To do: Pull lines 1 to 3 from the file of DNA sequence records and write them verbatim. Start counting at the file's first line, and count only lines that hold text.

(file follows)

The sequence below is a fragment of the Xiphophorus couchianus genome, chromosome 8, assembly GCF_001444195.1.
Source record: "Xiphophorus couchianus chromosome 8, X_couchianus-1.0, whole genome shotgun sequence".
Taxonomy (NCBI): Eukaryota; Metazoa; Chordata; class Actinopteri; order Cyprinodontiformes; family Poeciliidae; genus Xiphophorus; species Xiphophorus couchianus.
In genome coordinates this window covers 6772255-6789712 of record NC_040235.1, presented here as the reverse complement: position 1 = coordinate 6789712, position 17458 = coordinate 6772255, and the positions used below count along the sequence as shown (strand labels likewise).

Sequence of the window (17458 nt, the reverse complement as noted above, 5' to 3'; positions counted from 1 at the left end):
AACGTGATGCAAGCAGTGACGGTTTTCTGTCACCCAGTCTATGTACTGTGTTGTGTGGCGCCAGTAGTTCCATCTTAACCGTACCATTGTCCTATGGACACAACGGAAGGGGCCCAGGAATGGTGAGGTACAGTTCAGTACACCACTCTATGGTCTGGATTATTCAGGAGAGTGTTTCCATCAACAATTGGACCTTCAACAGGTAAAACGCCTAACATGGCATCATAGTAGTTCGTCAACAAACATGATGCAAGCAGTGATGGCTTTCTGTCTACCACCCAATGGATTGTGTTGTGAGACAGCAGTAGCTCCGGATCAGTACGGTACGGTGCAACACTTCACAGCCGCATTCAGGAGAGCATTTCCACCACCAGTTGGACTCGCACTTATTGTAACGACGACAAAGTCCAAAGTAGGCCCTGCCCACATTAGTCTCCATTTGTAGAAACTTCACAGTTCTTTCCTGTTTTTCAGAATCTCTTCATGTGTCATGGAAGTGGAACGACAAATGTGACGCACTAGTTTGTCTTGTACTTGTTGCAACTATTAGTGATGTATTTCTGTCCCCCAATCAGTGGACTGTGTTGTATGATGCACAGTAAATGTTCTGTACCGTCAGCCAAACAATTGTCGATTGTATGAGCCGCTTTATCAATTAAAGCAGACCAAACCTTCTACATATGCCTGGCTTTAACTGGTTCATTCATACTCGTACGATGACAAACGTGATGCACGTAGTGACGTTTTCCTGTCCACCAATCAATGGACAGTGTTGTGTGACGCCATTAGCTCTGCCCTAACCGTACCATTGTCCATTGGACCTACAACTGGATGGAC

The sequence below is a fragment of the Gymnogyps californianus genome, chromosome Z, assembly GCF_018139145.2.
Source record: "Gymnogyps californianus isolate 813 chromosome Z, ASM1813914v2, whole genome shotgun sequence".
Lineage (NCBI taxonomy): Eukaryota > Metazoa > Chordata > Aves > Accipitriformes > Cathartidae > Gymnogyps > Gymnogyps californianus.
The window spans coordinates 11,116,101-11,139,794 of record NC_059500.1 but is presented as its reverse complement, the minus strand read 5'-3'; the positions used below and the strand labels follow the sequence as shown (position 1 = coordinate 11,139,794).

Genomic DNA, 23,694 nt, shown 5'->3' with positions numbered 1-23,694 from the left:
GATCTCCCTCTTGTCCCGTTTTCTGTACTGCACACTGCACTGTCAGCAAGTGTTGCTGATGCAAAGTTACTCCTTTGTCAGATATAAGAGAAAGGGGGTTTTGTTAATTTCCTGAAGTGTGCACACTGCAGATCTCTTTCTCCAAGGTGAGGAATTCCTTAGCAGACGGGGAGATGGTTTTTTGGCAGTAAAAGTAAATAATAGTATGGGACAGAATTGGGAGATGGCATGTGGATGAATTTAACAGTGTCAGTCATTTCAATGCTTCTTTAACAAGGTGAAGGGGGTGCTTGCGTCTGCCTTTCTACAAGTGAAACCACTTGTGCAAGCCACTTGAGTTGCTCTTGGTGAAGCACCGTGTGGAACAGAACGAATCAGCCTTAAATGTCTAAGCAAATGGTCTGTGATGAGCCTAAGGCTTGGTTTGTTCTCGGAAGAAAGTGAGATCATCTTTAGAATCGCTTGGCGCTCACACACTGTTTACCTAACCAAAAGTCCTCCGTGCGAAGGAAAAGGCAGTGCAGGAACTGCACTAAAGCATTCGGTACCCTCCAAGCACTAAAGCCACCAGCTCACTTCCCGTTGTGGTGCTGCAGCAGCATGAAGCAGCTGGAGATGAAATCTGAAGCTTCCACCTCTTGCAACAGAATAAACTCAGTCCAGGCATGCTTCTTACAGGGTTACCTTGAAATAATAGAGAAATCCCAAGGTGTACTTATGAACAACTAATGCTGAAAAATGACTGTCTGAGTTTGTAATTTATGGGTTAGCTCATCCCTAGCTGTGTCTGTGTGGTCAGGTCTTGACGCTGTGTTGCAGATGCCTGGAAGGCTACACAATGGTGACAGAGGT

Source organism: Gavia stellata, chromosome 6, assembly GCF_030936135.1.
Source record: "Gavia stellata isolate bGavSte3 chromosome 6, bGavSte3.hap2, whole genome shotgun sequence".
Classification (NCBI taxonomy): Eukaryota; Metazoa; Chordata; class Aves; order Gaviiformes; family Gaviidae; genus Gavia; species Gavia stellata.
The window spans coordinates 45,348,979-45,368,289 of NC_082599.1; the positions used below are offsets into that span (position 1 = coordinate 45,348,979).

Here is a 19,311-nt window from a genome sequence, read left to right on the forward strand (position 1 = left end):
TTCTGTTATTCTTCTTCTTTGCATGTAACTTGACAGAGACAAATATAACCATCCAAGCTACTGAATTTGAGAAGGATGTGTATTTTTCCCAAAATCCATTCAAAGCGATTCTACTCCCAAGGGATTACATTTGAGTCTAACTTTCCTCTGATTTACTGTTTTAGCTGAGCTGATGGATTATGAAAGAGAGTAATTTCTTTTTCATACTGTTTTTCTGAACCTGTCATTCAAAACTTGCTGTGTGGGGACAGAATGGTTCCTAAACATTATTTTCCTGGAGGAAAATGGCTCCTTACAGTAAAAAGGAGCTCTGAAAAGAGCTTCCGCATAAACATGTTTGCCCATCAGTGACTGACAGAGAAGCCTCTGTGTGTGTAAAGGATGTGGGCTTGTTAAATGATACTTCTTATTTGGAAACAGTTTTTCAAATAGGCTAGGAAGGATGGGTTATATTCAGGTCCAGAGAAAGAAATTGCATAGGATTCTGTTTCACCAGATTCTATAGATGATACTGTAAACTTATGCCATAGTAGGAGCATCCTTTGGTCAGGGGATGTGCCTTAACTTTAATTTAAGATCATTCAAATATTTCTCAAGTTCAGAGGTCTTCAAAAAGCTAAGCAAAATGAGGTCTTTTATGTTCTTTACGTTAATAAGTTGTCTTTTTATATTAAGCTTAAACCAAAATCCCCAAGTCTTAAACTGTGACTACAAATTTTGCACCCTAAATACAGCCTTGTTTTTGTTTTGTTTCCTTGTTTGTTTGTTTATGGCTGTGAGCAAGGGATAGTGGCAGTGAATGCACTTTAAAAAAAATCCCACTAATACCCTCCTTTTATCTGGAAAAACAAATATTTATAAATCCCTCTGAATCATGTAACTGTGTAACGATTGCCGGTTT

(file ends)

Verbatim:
The sequence below is a fragment of the Xiphophorus couchianus genome, chromosome 8, assembly GCF_001444195.1.
Source record: "Xiphophorus couchianus chromosome 8, X_couchianus-1.0, whole genome shotgun sequence".
Taxonomy (NCBI): Eukaryota; Metazoa; Chordata; class Actinopteri; order Cyprinodontiformes; family Poeciliidae; genus Xiphophorus; species Xiphophorus couchianus.